Living in harmony with nature according to Satoyama, a concept of Japanese origin

Young people should learn to appreciate nature, so we will always think that man and nature are inseparable

Photo source: Agoda

IN CONJUNCTION with Environment Day 2021, various issues of environmental conservation, preservation and sustainability are frequently raised.

Many suggestions and environmental improvements are also offered every day. Multiple existing and proposed laws and regulations are in place, however, are the proposed outcomes what is desired?

The authors are delighted to see an ancient village on Lake Biwa that is five times the size of the city of Paris located in Kyoto, Japan, where it is one of Japan’s Secret Lakes. The village was built using water sources and water as part of their daily life.

The sight of this village is like a water village and a rice paddy village like in Kuala Pilah and others in Malaysia. The view at the foot of the mountain or hill is magnificent, it looks like it is untouched by urban development. This village is known as Satoyama, which means “village at the foot of the mountain”.

Satoyama is also a symbol of the Japanese way of life which emphasizes living in harmony with nature. It can mean developing natural resources such as rivers, seas and springs, without damaging these natural resources, the sight of fish swimming freely and fish can be caught for use as a daily food source, like sushi, without have to buy fish in the market. It is said that there is a difference in taste between wild fish and caged fish.

The scenery and quiet life of Lake Biwa village in Kyoto can be seen in other countries around the world like at the foot of the Alps in Switzerland, New Zealand, Austria, Italy, etc.

Malaysia is also teeming with such natural beauty that can be seen on the trip from Ranau to Kota Belud with its clean river and big wild fish swimming happily until the fishing season is cleared. It is the natural environment of God’s gift to Malaysians; it’s up to us whether we like it or not.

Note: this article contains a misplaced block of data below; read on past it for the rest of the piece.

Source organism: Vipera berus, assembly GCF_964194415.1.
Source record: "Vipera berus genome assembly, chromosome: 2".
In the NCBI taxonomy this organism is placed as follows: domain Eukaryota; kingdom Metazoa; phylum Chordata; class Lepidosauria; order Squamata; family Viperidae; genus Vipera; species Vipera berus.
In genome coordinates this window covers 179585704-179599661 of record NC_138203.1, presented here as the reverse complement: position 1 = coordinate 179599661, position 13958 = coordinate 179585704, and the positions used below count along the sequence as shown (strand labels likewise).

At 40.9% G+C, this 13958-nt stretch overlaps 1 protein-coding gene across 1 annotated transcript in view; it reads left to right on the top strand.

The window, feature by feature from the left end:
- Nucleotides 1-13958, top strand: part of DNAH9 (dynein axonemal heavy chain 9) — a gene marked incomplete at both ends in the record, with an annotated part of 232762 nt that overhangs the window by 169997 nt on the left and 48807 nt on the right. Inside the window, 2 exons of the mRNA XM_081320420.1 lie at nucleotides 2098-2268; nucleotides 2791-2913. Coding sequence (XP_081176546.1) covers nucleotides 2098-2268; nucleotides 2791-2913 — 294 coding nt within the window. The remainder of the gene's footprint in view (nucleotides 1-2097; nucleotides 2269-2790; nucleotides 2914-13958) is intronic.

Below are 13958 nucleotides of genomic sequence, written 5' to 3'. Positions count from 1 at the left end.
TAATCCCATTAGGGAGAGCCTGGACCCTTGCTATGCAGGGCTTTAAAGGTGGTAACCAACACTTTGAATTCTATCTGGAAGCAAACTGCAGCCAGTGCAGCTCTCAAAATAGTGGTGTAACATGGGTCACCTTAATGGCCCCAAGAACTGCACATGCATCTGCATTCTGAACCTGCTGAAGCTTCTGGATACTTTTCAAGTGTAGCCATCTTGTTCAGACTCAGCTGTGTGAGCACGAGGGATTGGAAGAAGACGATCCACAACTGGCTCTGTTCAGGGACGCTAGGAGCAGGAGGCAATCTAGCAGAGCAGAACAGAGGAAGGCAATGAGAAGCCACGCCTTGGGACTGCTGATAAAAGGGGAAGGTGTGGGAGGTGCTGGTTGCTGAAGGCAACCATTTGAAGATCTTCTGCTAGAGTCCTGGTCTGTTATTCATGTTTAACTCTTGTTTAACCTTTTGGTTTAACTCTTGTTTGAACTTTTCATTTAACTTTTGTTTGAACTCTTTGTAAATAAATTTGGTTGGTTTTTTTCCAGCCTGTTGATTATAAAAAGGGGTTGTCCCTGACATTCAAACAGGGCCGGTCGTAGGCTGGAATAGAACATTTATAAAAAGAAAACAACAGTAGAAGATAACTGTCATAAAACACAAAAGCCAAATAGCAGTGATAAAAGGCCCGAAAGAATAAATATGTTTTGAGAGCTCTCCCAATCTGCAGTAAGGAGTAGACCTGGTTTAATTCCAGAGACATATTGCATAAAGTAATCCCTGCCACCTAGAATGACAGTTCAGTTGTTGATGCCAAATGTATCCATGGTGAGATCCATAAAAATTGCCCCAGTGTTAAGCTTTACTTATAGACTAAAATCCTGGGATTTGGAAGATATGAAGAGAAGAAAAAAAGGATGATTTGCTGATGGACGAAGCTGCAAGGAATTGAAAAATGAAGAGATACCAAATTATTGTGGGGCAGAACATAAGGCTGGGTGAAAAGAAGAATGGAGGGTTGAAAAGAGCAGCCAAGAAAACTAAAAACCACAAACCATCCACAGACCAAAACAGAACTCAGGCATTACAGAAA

A fish and chip vendor from a rural English village in England once asked us about Malaysia. According to him through reading the media, Malaysia is a forest country.

So what is one of the main products of the country? We proudly said yes, our country may still have many more jungles, but our country exports cars. Malaysian cars, whether Proton or Perodua, are said to be very popular among the English due to their small size, which is sufficient for their families who are mostly also small, while the Malaysians prefer to buy Japanese cars to accommodate large numbers of passengers as many of the Malaysian population has a total number of families of five and over.

Let us return to the issue of the environment in Malaysia, where environmental protection is also considered one of the interests of Sharia law. According to the liberal conception, the environment is like an object. But according to those who profess religions, there are also ethical procedures vis-à-vis the environment.

It is said that plants and animals also glorify God, so the environment should not be underestimated and treated arbitrarily.

There are a number of things to keep in mind for environmental sustainability, aside from topical issues such as haze, air pollution, illegal logging, landslides. land, commercial agriculture damaging native crops, etc.

First, the rich natural landscape of the country must be developed and fully utilized for the comfort and well-being of the population in general and the inhabitants in particular.